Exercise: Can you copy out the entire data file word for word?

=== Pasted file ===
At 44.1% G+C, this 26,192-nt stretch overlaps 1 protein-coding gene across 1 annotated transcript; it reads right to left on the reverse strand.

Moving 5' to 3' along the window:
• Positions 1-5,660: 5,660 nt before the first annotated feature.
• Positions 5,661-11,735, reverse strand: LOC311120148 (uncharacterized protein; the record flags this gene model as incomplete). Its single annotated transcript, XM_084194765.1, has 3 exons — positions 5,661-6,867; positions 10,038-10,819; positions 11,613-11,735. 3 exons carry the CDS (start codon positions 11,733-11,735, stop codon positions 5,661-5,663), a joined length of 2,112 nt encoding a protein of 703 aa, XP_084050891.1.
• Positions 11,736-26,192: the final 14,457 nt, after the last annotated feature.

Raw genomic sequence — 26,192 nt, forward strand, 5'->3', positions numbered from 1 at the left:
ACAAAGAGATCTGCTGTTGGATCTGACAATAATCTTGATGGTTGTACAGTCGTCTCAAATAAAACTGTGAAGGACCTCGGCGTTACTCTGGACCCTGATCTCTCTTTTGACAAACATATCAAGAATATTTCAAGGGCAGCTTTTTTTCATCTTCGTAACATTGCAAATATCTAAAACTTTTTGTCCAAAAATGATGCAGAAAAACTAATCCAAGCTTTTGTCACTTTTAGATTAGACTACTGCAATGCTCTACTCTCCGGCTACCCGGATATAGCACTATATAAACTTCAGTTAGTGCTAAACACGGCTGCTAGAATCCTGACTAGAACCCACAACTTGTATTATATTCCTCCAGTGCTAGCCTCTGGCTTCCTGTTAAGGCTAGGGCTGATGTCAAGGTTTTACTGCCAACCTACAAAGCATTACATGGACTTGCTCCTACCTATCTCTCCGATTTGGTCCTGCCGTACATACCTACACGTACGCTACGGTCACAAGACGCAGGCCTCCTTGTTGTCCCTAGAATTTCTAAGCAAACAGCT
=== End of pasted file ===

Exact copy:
At 44.1% G+C, this 26,192-nt stretch overlaps 1 protein-coding gene across 1 annotated transcript; it reads right to left on the reverse strand.

Moving 5' to 3' along the window:
• Positions 1-5,660: 5,660 nt before the first annotated feature.
• Positions 5,661-11,735, reverse strand: LOC311120148 (uncharacterized protein; the record flags this gene model as incomplete). Its single annotated transcript, XM_084194765.1, has 3 exons — positions 5,661-6,867; positions 10,038-10,819; positions 11,613-11,735. 3 exons carry the CDS (start codon positions 11,733-11,735, stop codon positions 5,661-5,663), a joined length of 2,112 nt encoding a protein of 703 aa, XP_084050891.1.
• Positions 11,736-26,192: the final 14,457 nt, after the last annotated feature.

Raw genomic sequence — 26,192 nt, forward strand, 5'->3', positions numbered from 1 at the left:
ACAAAGAGATCTGCTGTTGGATCTGACAATAATCTTGATGGTTGTACAGTCGTCTCAAATAAAACTGTGAAGGACCTCGGCGTTACTCTGGACCCTGATCTCTCTTTTGACAAACATATCAAGAATATTTCAAGGGCAGCTTTTTTTCATCTTCGTAACATTGCAAATATCTAAAACTTTTTGTCCAAAAATGATGCAGAAAAACTAATCCAAGCTTTTGTCACTTTTAGATTAGACTACTGCAATGCTCTACTCTCCGGCTACCCGGATATAGCACTATATAAACTTCAGTTAGTGCTAAACACGGCTGCTAGAATCCTGACTAGAACCCACAACTTGTATTATATTCCTCCAGTGCTAGCCTCTGGCTTCCTGTTAAGGCTAGGGCTGATGTCAAGGTTTTACTGCCAACCTACAAAGCATTACATGGACTTGCTCCTACCTATCTCTCCGATTTGGTCCTGCCGTACATACCTACACGTACGCTACGGTCACAAGACGCAGGCCTCCTTGTTGTCCCTAGAATTTCTAAGCAAACAGCT